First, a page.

Residents living near small streams or rivers should keep on guard for flash floods caused by high rainfall caused by the storm.

If local authorities or Emergency Management officials advise evacuation of your area, do so immediately. Keep your car radio on to listen to further instructions, such as the location of North Smithfield’s Emergency Shelters.

As you monitor Weather Service Advisories be alert for tornado watches or warnings. North Smithfield has already experienced a tornado in recent history, no area is exempt from this severe wind storm. Tornadoes are often caused by hurricanes. Should your area receive a tornado warning , seek inside shelter immediately , preferably below ground level.

Once the hurricane has reached your area, remain indoors. Blowing debris can injury you or kill. Travel is extremely dangerous. Be especially wary of the “eye” of the hurricane. If the storm center passes overhead, there will be a lull in the wind blowing lasting for a few minutes to half an hour or more. At the either side of the “eye” winds will increase rapidly to hurricane force and will come from the opposite direction..

If the hurricane forces you into public shelter stay there until the storm passes.

Keep tuned to your local radio or television station for advice and instructions from local government about emergency medical, food, housing and other forms of assistance.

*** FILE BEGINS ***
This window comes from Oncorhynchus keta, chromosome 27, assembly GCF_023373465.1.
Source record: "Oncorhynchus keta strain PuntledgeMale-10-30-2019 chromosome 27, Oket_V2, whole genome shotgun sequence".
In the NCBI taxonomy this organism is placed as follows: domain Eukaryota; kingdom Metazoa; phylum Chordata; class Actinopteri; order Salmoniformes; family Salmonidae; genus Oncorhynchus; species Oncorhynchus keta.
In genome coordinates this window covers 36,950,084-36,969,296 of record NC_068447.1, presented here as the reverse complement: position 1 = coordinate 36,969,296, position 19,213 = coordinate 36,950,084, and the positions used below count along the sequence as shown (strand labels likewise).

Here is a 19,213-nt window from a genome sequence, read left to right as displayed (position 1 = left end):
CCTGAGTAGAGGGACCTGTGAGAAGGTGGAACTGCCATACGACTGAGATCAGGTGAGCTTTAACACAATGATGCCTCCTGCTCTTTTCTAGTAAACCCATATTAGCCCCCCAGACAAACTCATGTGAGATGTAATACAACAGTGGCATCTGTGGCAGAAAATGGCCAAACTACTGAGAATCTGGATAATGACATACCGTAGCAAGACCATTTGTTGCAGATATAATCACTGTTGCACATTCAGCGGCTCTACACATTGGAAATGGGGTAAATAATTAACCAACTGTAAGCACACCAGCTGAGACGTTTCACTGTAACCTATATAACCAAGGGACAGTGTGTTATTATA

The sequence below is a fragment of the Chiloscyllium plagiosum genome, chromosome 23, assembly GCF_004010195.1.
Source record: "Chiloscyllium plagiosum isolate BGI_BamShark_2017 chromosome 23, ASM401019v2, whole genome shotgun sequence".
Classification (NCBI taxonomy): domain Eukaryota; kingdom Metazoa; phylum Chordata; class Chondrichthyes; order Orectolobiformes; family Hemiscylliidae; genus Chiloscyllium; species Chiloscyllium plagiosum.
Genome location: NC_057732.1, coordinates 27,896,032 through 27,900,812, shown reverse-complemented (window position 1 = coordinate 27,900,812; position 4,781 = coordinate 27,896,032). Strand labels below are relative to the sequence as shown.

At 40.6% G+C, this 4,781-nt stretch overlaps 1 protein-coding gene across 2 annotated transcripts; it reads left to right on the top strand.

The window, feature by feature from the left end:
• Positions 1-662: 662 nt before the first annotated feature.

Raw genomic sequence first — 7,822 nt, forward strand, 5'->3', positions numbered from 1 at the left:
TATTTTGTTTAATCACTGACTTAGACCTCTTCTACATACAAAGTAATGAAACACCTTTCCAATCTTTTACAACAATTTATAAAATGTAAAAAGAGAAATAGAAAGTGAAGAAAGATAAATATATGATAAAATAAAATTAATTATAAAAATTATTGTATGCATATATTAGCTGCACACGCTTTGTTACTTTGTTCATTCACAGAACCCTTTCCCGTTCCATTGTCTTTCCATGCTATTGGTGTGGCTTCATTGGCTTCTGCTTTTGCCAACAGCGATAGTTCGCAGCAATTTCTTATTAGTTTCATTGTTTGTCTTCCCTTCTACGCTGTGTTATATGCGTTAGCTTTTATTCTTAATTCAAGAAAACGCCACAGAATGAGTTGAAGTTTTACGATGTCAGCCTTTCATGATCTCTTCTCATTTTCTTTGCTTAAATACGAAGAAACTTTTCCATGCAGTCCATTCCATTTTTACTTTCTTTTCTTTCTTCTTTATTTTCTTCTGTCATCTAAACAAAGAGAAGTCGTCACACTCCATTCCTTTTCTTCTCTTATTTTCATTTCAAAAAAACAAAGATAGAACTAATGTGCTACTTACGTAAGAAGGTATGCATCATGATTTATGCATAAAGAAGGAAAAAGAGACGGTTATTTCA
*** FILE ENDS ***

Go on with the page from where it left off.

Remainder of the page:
Do not drive unless you must. Debris filled streets are dangerous and roads should be left clear for emergency vehicles. In addition your presence in the disaster areas might interfere with essential rescue and recovery work. Along the coast, soil may be washed from beneath the pavement, which could collapse under the weight of a car.

Avoid loose or dangling wires and report them immediately to your local power company, your local police or fire department. If you have a citizens band radio you can contact REACT on CB channel (9) to report any storm related problems you may encounter on the road or highway. Report any broken sewer or water mains to the water department. Be particularly careful to prevent fires as lowered water pressure may take away necessary water pressure from mains for fire fighting.

Be careful of water which may have become contaminated. If the power has been off, check refrigerated food for spoilage. A freezer should keep food in satisfactory condition up to 36 hours, provided it is kept closed. Wrapping the freezer in blankets will help insulate the cold.

Discuss this article with your children. Explain your family’s plans and preparations. Share your ideas with friends, neighbors and relatives. Hurricane preparedness is a job for everyone in the community . Additional information on hurricane preparedness is available at the public safety center or from your local Emergency Management Officials.

In North Smithfield you can call our office at (401) 767-2206 or for help during a storm the NSEMA Hotline number is (401) 767-2208.
Visit our website at www.nsema.org for more information on-line.
by Colonel Peter E. Branconnier
Director Emergency Management/Homeland Security.